Birthdays: Hang on, I do that every year. Not really a new concept.

Religious observations: How many of those could become an afternoon tea? Lots! Obviously not anything involving fasting, but imagine how much fun you can have: turn a dull Confirmation or Saint’s Day into a riot with a nice cake and a pot of Finbarr’s Revenge. Note that any religious ceremony that involves lopping bits off of children should be teamed, in my opinion, not with tea but with arrest and charges.

Release from Prison: I had a conversation with Glenn Wheatley, an Australian entrepreneur who was incarcerated after being blatantly stitched up, and he told me one of the things he missed the most in prison was loose leaf tea. In honour of him, all people released from prison should be shown to a hall where they can enjoy good tea and cake with their loved ones. This is like a decompression chamber to help cross the divide from inmate to free citizen.

Anyway, there are a million more key life events that it works for. Getting out of hospital after a lengthy stay. Engagement. Graduation. First paycheque. Exoneration. Transplant. Divorce. Permanent residency. Emancipation. The list is literally endless**.

Now, we move to the first part of my contention. And it’s dear to my heart, because Lady Devotea and I actually put on themed tea tasting events.

Some of the themes we’ve come up with in the past have been a real hit. “Scandals and Scoundrels”. “The Women Who Made Tea What It Is Today”. We once put on a 1700s recipe degustation and tea and story paring event.

These are obviously planks in our arsenal, and as tea history is full of pirates, smugglers, Princesses, Emperors , Lords and Ladies, fast ships, slavery, dodgy characters and cunning and conniving ratbags of all sorts, we have no shortage.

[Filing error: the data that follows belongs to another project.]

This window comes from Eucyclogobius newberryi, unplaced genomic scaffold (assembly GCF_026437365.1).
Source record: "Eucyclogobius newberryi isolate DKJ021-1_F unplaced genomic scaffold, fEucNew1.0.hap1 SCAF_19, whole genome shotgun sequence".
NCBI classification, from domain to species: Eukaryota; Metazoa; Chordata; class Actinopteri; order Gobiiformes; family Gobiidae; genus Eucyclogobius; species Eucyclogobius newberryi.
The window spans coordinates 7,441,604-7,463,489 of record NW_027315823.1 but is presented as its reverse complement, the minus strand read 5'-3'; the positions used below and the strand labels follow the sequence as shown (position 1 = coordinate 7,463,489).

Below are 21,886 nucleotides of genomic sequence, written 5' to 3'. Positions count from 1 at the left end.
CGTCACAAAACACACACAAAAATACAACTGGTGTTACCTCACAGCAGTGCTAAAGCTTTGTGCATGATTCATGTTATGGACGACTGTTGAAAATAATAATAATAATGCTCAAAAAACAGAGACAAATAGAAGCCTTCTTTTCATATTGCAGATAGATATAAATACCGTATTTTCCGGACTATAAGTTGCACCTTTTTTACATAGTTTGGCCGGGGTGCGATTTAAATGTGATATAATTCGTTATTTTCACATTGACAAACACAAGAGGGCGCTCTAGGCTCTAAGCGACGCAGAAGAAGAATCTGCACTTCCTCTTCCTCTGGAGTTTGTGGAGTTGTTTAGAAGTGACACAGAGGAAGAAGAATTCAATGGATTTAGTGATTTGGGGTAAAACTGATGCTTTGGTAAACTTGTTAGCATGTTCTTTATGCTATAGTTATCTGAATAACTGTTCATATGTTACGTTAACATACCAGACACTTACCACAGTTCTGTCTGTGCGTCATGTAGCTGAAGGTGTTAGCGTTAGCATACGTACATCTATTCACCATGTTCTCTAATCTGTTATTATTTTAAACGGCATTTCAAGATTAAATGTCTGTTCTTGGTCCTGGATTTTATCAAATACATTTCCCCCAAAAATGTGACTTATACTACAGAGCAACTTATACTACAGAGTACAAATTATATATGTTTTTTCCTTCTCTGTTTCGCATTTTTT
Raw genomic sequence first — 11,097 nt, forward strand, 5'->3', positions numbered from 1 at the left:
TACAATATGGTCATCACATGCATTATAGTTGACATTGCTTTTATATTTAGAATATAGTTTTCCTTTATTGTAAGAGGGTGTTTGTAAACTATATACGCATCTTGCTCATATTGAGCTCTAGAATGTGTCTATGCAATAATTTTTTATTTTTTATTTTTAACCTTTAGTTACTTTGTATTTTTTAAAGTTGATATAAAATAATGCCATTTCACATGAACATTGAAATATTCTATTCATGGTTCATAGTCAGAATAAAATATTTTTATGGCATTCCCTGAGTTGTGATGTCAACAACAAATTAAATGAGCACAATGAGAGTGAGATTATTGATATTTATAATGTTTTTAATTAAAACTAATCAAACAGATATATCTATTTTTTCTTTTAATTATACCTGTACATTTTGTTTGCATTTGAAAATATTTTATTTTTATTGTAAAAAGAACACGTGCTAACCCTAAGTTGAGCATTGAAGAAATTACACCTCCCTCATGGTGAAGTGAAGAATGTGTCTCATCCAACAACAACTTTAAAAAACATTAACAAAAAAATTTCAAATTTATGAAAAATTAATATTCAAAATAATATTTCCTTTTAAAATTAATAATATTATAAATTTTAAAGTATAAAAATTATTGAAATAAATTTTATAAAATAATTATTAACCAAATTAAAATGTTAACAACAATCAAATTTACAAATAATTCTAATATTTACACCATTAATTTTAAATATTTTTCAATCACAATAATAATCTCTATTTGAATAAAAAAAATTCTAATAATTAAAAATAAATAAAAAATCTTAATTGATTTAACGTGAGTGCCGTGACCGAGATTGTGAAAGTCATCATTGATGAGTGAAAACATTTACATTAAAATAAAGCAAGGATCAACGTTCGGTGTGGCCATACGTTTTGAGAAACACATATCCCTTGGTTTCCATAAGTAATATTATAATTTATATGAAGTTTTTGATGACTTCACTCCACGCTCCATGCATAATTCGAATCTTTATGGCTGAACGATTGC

But for our more traditional readers, here’s a few easy ideas to make your next afternoon tea different:

  • Dress Up (or Dress Down if you prefer)
  • Bring a (loose leaf) tea and cake to share
  • Come as a parrot
  • Star Trek vs Star Wars (tell the Star Wars fans the wrong date)
  • Dress as your favourite The Devotea Tea
  • It’s 1953!
  • Dr Who (you will need to hire a Dalek and have the exits well signposted for the panic-stricken stampede)
  • Dress as your favorite racehorse

The list is literally endless**. That lot took me less than a minute. Do you want me to do all the work? Come on, make an effort.

I’ll just finish up by saying after all this wonderful advice, I imagine you’ll want to say thanks, by inviting Lady Devotea and I to your next afternoon tea.

And we’d be happy to come, although I think our parrot costumes are at the dry cleaners at the moment.


* By “hip and happening” I mean that at least three I spoke to had recently had hip replacements

** Theoretically the list is literally endless, although clearly I’ve ended it.

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Robert Godden

Certified Tea Nutter. Blender. Author of "The Infusiast" and Tea "Stories"